The Greek Septuagint (LXX) translates this passage from the Hebrew as seventy times seven (rather than 77). The reason that I bring this up is that this translation captures how Greek-speaking Hebrew scholars roughly around 250 BCE interpreted this number.
Regarding Base 60 (sexagesimal), there's no affinity of this mathematical system to the number 7 (the Sumerians passed Base 60 down to the Babylonians). It is indeed a more convenient base for trading fractions of quantities than Base 10. Base 10 has 2 pairs of divisors, Base 12 has 3 pairs of divisors, and Base 60 has 6 pairs.
One could argue that Base 8 (octal) would be a more likely candidate than 60 since God created the heavens and the earth in seven days. Day eight in Base 8 would then be written as 10 in that case. In other words, one would count 1,2,3,4,5,6,7,10, 11, etc. In Base 8, 70 would be 56 in Base 10 and 70 x 7 in Base 8 would equal 392. However, no convincing evidence has been found of the use of Base 8 in the Bible or anywhere in the ANE. Octal was used by the Yuki tribe in California and the Pame people in Mexico.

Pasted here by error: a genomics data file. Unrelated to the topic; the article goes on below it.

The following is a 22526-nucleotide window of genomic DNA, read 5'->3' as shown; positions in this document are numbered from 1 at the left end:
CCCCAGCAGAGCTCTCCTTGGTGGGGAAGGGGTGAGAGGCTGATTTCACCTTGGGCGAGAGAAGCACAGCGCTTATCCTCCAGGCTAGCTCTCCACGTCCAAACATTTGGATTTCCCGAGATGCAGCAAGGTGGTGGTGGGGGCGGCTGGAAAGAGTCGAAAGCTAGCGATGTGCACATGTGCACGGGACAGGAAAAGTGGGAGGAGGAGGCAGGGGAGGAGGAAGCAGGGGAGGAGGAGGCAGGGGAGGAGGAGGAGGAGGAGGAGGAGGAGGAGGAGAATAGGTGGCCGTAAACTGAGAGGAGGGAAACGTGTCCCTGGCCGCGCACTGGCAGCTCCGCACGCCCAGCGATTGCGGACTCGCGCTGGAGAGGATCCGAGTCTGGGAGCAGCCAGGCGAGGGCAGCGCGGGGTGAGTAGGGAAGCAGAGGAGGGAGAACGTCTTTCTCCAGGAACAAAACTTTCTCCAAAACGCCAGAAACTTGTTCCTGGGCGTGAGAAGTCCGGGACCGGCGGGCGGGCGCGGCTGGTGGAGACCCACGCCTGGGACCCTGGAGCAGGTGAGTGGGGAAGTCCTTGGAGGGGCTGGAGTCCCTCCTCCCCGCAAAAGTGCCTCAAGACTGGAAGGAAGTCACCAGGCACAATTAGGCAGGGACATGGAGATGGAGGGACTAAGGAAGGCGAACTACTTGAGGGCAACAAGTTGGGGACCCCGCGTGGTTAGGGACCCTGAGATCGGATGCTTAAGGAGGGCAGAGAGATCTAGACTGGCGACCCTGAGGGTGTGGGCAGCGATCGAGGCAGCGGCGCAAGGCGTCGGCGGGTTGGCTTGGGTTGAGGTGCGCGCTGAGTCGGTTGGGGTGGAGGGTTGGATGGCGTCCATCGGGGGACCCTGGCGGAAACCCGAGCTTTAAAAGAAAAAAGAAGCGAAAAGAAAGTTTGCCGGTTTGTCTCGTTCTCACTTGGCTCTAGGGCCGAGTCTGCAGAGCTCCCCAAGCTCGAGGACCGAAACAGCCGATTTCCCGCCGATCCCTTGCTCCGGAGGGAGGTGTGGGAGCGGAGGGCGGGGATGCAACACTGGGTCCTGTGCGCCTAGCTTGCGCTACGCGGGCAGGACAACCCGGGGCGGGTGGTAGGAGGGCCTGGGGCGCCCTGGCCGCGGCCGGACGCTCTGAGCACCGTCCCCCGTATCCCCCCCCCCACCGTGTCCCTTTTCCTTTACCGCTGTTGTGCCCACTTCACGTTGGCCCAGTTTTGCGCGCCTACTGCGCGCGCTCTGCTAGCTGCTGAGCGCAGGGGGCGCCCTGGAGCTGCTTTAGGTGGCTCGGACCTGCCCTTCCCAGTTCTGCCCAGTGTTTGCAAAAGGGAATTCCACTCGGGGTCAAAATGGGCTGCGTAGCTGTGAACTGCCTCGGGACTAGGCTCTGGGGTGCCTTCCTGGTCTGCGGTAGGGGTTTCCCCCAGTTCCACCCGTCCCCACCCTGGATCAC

Calendars were absolutely crucial in determining when to plant crops. The lunar calendar was used with 12 months of 30 days to yield a 360-day year, which does have some affinity to Base 60. The extra 5.24 days in the actual 365.24-day year were not counted (I think they were considered holidays). The average lunar month is close to 29.5 days, but the number of weeks in a month is only 4, so a four-week month is only 28 days. This does not work out evenly. Since the new moon is pretty obvious, ancient peoples would be aware of at least a one-day discrepancy per month, which would need to be accommodated when keeping the Sabbath in a seven-day week.
Also note that various ancient civilizations had different numbers of days in a week, but the ancient Babylonians used seven days as did the Hebrews and other peoples in the ANE.
I really can't see any way that a different base could impact P.J. Wiseman's Tablet hypothesis regarding Genesis.